It is Truly All About the Little Things
After nearly a year of legal fights; trying desperately to stay out of the court system, and endless amounts of anxiety I woke up one morning to hear the words “they signed” from my attorney and instead of going to my 9am court hearing, it could all be done…IF I could get to downtown Minneapolis to my attorney’s office before 8:45am. I wanted to scream, seriously this has to be this last minute they couldn’t have signed three days ago when I begged! I took a deep breath and looked at my son sitting in his carseat as I made my way to his pre-school for drop off and knew I couldn’t make it to pre-school and back to downtown in time to sign the document. Scared, but determined, I turned my car around and we headed straight into the belly of the beast. I maneuvered through traffic to the parking ramp and rushed with my 3.5 year-old son in my arms up to the lobby. That’s when it happened…everything fell apart.
My attorney had moved, but I had forgot. I called, got the new address, plugged it in my phone and rushed out the doors using the Google Walk app to get my son and I there. There was still time, it was tight, but doable. Four blocks later I realize that dear old Google has officially led me astray and I am now four blocks in the wrong direction. I take a deep breath and scoop my son into my arms and start running in four-inch heels in the other direction.
Sweat dripping down my face, shirt thoroughly pitted out, and the sweetest 3.5 year-old boy you’ve ever met in my arms. My muscles ache and scream, my foot I’m certain is bleeding…just one more block.
I’m trying to get to 920. I see 910 and 940. There is no 920. At this point I am a hot-mess, holding a toddler, sweating everywhere and I burst into tears. I only have seven minutes to sign this document or I need to be on the other side of town. My heart is pounding and people are walking by staring at my son and I. My son reaches up and holds my cheeks with his small hands and presses his forehead against mine.
“It’s okay mama.” He says. “I love you.”
“I love you too baby.” I sob.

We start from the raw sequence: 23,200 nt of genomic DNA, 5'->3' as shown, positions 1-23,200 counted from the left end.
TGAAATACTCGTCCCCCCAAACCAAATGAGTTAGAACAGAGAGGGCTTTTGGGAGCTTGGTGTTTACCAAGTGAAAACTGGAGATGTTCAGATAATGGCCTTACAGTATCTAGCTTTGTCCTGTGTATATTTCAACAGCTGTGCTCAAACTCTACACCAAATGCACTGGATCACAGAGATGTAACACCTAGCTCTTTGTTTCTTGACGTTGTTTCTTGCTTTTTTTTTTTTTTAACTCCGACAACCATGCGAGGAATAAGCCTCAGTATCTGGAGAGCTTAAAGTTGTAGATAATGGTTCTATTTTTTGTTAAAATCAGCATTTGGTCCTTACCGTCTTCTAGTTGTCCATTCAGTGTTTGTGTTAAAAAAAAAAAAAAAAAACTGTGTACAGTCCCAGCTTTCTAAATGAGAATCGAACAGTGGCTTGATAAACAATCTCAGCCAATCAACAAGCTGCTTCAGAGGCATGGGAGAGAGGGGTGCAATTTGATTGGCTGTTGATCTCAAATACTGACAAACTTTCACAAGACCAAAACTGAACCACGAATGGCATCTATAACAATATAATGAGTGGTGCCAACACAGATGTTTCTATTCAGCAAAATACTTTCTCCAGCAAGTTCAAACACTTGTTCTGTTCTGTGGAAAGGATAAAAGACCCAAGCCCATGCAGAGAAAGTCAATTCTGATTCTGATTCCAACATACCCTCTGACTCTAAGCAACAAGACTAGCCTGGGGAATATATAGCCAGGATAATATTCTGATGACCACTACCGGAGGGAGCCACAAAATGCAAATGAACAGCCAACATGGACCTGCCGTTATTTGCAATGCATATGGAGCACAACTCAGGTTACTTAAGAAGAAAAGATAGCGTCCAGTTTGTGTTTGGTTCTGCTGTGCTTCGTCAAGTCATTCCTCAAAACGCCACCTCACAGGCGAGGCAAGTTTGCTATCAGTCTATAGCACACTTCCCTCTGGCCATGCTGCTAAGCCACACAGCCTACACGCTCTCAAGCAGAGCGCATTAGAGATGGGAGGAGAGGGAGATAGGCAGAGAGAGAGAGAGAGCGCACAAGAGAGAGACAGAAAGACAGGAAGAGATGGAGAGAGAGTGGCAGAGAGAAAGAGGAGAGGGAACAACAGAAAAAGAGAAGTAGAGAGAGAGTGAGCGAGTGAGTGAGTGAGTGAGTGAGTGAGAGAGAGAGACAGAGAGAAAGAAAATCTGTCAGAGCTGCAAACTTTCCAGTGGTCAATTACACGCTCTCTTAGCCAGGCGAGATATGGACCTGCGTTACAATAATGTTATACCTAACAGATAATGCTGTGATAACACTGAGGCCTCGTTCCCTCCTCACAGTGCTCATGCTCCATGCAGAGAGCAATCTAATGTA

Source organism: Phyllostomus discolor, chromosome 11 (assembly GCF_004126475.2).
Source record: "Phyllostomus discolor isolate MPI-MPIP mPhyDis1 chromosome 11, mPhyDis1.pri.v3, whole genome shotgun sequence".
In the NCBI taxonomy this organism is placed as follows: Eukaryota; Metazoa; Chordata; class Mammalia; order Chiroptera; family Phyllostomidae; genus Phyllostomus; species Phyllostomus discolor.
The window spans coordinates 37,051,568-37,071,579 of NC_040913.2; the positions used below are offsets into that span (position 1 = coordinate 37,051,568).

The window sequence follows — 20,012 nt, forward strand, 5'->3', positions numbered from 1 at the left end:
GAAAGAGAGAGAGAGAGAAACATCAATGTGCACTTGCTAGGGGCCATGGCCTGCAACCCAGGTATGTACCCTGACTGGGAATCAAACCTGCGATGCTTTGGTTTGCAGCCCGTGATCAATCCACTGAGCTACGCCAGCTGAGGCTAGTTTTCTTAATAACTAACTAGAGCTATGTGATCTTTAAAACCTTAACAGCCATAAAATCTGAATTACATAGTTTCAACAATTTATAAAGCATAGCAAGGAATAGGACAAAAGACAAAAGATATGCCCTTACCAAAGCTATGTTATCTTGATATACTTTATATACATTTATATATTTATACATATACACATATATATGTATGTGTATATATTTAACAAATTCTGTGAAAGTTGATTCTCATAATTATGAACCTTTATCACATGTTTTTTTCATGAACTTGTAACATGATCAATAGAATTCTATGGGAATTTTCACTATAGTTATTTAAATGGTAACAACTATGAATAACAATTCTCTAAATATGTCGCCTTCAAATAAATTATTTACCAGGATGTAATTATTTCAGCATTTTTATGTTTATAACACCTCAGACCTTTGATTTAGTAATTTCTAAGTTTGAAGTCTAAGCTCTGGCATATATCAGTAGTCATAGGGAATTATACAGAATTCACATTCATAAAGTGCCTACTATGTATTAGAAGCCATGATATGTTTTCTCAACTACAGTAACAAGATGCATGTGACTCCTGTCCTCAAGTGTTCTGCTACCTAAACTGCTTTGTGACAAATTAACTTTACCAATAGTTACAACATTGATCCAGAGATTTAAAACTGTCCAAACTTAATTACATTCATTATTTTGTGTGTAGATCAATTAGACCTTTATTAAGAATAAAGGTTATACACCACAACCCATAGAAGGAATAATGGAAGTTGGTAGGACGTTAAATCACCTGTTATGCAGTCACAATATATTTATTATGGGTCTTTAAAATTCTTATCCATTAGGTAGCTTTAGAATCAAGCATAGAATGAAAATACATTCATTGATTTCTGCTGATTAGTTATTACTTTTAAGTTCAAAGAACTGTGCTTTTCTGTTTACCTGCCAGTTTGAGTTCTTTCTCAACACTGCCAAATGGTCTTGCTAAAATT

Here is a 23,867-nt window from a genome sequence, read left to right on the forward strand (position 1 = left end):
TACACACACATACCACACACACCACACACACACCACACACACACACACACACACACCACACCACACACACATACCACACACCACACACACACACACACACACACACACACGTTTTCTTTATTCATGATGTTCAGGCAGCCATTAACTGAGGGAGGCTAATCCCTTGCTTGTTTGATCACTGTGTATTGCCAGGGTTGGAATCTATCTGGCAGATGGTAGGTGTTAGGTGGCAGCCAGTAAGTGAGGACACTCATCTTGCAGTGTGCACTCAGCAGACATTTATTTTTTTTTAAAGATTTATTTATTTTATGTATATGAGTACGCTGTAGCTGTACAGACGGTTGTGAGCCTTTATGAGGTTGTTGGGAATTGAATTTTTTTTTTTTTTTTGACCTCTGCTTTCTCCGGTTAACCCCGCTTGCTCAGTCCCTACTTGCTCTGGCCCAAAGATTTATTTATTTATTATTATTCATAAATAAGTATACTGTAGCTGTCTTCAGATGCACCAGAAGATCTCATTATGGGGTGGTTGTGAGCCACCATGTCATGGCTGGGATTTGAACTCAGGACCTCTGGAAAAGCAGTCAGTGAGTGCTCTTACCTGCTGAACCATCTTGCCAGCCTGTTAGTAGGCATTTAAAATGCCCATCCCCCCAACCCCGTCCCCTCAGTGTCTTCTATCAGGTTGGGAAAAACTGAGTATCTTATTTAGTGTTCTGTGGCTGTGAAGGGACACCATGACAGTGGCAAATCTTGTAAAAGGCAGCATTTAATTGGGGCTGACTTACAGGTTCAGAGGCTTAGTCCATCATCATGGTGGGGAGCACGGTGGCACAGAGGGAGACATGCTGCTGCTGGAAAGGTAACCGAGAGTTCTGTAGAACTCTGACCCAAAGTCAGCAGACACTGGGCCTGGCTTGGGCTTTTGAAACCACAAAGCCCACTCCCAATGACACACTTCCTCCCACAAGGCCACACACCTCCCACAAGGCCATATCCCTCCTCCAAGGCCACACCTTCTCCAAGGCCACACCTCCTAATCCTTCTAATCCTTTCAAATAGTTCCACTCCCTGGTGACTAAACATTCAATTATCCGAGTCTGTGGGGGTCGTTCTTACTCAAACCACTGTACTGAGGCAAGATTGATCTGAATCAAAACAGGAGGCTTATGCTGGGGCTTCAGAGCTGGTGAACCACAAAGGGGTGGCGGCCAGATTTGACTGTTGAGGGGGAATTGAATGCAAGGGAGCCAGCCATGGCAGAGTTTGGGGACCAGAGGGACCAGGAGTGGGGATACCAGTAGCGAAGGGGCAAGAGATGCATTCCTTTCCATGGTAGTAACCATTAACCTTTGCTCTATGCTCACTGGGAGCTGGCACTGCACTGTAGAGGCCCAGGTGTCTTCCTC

I sob harder and squeeze him tight. He is all that matters in the great big world, and in a moment when I should be reassuring him…he instead comforts me. A man stops and asks if he can help us. I explain where I’m trying to get. He explains that I enter 910, go through their lobby, up an escalator, and through another lobby to a bank of elevators and then magically I’m in the 920. I thank him and run, my son in my arms, tears and sweat on my face, blood in my shoe and we make it just in time. The woman helping me doesn’t ask why I look broken and crazy, instead she gives us water and says not to worry. With that my nightmare is over and the documents signed and submitted. I am divorced.
But where did I leave the car?
It doesn’t matter. I take my son’s hand and say, “lets find a donut.”
He smiles and we leave walking slowly taking in the sunshine on that September day. Knowing that he and I made it. Together. We wander the streets until we find the donut shop and he picks one out with sprinkles. I pay for it with literally the last $2.25 I have and we walk hand in hand talking about life and happy things until we at last do find where I left the car. He single handedly made the worst day, the best day. His tiny gesture was all I needed to reshape the world, help from a stranger and kindness from a woman just doing a job. That’s how we survived.
I am so thankful for my son. He’s brilliant and kind and sweet and funny. He is so much wiser than his years.